Social Media and Medicine: Do FaceBook and Twitter Put Your License at Risk?

The interest in this was generated from a conversation on the CORDem List-serve.

My take-home from the paper is that medical boards are more concerned about your Social Media behavior than you likely are.


"Thought everyone might be interested, on the heels of ****'s social media policy inquiry, to read this article (Greysen SR, Ann Intern Med. 2013;158:124-130.) on how surveyed State Medical Boards might view certain posts by practitioners on social media sites. Thought provoking. The highlights of the article are as follows:

The state medical boards who responded to the survey had a variety of opinions about what kinds of social media activity would prompt an investigation. There was wide consensus about some things, and very little consensus about others.

HIGH CONSENSUS: Things nearly all medical boards agree would trigger an investigation

Misinformation on a physician's website.
Posting photos of patients receiving medical treatment without their consent.
Contacting a patient through a dating website for a date.

MODERATE CONSENSUS: Less than three-quarters but more than half of medical boards said this would trigger an investigation.

Posting a photo onto a social media site of doctor clearly intoxicated.
Posting patient narratives containing potential identifiers.
Using discriminatory language on a blog or social media site.

LOW CONSENSUS: Things fewer than half of state medical boards said would trigger an investigation.

Posting something to a blog or social media site that is disrespectful of patients but doesn't contain potential identifiers.
Posting a photo to a social media site that shows doctors drinking but not clearly intoxicated."


WashU Journal Club:  

The Washington University in St. Louis Emergency Medicine Residency discussed whether Endotracheal Intubation by paramedics in the field impacts Pt outcome.  Here is a brief summary.

The Problem

You are on your favorite rotation of residency, EMS!  You are having a dinner discussion with some of your favorite attendings...EMS ones of course.  You ask the group "what do you think is the best way for EMS to manage the airway of cardiac arrest patients?" 
Dr. Levine responds: "I still have my medics intubate.  Endotracheal tubes are cheap and I also don't want my medics to lose their intubation skills by using alternate methods such as alternate airways or bag-valve-mask (BVM) ventilation."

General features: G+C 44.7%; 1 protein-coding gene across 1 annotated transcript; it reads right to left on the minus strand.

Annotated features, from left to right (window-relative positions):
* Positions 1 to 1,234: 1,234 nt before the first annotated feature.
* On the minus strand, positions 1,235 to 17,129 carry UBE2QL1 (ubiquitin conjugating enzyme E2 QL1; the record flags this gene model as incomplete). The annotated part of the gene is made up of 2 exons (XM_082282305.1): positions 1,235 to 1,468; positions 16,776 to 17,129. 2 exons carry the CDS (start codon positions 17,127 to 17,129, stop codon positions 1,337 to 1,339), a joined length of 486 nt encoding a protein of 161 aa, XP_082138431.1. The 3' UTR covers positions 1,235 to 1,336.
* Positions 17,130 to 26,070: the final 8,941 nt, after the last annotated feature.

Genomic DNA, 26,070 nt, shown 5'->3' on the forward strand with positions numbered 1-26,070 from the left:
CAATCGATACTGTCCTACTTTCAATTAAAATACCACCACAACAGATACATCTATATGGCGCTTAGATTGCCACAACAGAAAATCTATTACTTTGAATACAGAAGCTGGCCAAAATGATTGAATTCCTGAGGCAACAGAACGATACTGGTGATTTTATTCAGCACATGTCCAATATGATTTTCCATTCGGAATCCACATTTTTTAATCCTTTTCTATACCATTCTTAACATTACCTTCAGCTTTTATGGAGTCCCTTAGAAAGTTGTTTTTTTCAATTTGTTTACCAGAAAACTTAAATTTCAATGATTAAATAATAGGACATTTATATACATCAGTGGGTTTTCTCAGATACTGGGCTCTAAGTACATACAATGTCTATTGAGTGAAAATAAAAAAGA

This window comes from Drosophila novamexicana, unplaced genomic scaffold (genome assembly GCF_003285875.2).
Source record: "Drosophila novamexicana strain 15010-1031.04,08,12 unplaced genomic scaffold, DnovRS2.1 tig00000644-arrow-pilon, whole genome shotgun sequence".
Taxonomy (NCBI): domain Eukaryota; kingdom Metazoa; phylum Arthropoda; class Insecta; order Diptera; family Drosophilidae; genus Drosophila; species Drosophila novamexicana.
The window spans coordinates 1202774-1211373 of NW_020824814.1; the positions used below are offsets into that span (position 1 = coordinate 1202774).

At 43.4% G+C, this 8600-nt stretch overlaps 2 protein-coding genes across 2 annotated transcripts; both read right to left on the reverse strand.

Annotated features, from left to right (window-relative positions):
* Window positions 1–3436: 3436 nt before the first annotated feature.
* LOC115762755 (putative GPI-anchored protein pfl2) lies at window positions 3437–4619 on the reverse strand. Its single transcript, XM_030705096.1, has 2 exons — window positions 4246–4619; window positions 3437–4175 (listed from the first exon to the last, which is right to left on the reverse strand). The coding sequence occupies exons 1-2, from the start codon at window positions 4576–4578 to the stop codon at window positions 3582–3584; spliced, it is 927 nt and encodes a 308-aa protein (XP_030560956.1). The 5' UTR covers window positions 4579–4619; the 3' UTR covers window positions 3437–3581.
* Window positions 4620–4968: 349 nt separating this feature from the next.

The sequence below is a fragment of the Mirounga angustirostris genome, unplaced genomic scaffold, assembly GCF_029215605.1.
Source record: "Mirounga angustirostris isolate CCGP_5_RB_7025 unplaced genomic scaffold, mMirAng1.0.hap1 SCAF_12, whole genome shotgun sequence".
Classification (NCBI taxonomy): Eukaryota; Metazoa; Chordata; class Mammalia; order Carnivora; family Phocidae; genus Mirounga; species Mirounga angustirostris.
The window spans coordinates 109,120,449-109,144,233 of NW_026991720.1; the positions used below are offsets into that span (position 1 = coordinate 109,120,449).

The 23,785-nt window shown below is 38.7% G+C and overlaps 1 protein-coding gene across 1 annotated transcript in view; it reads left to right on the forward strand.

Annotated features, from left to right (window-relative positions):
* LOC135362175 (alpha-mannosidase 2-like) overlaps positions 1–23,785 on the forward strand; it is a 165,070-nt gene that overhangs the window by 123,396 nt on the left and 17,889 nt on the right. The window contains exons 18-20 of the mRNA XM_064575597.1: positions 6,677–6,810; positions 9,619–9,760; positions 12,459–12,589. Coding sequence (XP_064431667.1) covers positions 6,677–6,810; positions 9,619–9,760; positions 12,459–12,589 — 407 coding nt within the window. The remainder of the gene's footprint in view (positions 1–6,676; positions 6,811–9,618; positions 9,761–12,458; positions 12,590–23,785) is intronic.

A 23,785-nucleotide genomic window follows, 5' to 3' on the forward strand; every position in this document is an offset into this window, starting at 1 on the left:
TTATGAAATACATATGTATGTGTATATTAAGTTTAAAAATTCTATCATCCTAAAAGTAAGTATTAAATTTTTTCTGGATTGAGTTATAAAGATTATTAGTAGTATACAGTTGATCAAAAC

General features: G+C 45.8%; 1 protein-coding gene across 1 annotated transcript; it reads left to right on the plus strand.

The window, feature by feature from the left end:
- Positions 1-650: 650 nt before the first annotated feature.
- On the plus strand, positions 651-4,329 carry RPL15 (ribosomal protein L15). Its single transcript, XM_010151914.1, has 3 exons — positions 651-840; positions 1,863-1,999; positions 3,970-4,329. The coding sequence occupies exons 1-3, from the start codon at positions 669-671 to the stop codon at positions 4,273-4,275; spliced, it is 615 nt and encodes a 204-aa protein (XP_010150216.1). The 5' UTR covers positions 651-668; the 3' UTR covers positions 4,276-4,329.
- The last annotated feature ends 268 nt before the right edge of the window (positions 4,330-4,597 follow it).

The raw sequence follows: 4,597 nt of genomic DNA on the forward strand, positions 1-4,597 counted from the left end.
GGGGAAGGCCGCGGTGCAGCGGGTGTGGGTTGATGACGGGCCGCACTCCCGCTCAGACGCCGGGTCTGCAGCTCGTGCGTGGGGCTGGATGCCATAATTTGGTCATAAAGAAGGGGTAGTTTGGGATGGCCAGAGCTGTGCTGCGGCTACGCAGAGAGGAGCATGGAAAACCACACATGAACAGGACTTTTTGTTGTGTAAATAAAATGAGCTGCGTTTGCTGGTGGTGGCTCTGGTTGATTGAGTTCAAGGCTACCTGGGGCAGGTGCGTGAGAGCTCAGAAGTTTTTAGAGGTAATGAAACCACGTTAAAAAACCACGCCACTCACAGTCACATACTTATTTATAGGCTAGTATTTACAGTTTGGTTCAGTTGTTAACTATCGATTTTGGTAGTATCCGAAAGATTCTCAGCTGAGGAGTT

The very intelligent and well-respected Dr. Svancarek gracefully responds: "But Dr. Levine, we now know that chest compressions are emphasized more than ever and intubation attempts in the field are difficult and timely and cause a significant number of chest compression interruptions.  I say the best way is an alternate airway or 2-rescuer BVM."
Dr. Tan then states:"I agree with Dr. Svancarek.  My medics go to the King first, although they have the option to intubate first if they feel it is a potentially easy airway."
Dr. Keeperman sighs and rolls his eyes.
Dr. Rathert: "What did I get myself into?"
Dr. Gilmore then pulls his ipad out: "You guys have clearly not been keeping up on the research.  Let’s pull some of the latest articles up and that should clear things up."

Or will it?

Bottom Line

Each year in the United States, Emergency Medical Services (EMS) treat approximately 300,000 cases of OOHCA (Lloyd-Jones 2009), with less than 10% of these patients surviving to hospital discharge (McNally 2011).  Several studies have suggested that EMS protocols which focus on minimizing interruptions in chest compressions, such as minimally interrupted cardiac resuscitation and cardiocerebral resuscitation protocols, improve rates of neurologically intact survival in OOHCA, as discussed at a previous Journal Club.   This has led to the American Heart Association placing more emphasis on chest compressions in CPR, deemphasizing the importance of definitive airway management (Field 2010).


ETI is often considered the standard method of definitive airway management.  Safety concerns with prehospital ETI, including unrecognized esophageal intubation (Bair 2005) and interruptions in chest compressions during CPR (Wang 2009), have led many to propose alternative techniques such as BVM ventilation, SGA insertion, and passive ventilation (Guyette 2007Hayes 2007Jensen 2010Deakin 2010).  Even with alternate airways, the risk for hyperventilation remains, which has been shown to increase thoracic pressure and decrease coronary perfusion pressure in a pig model (Aufderheide 2004), and decreases cerebral blood flow (Raichle 1972).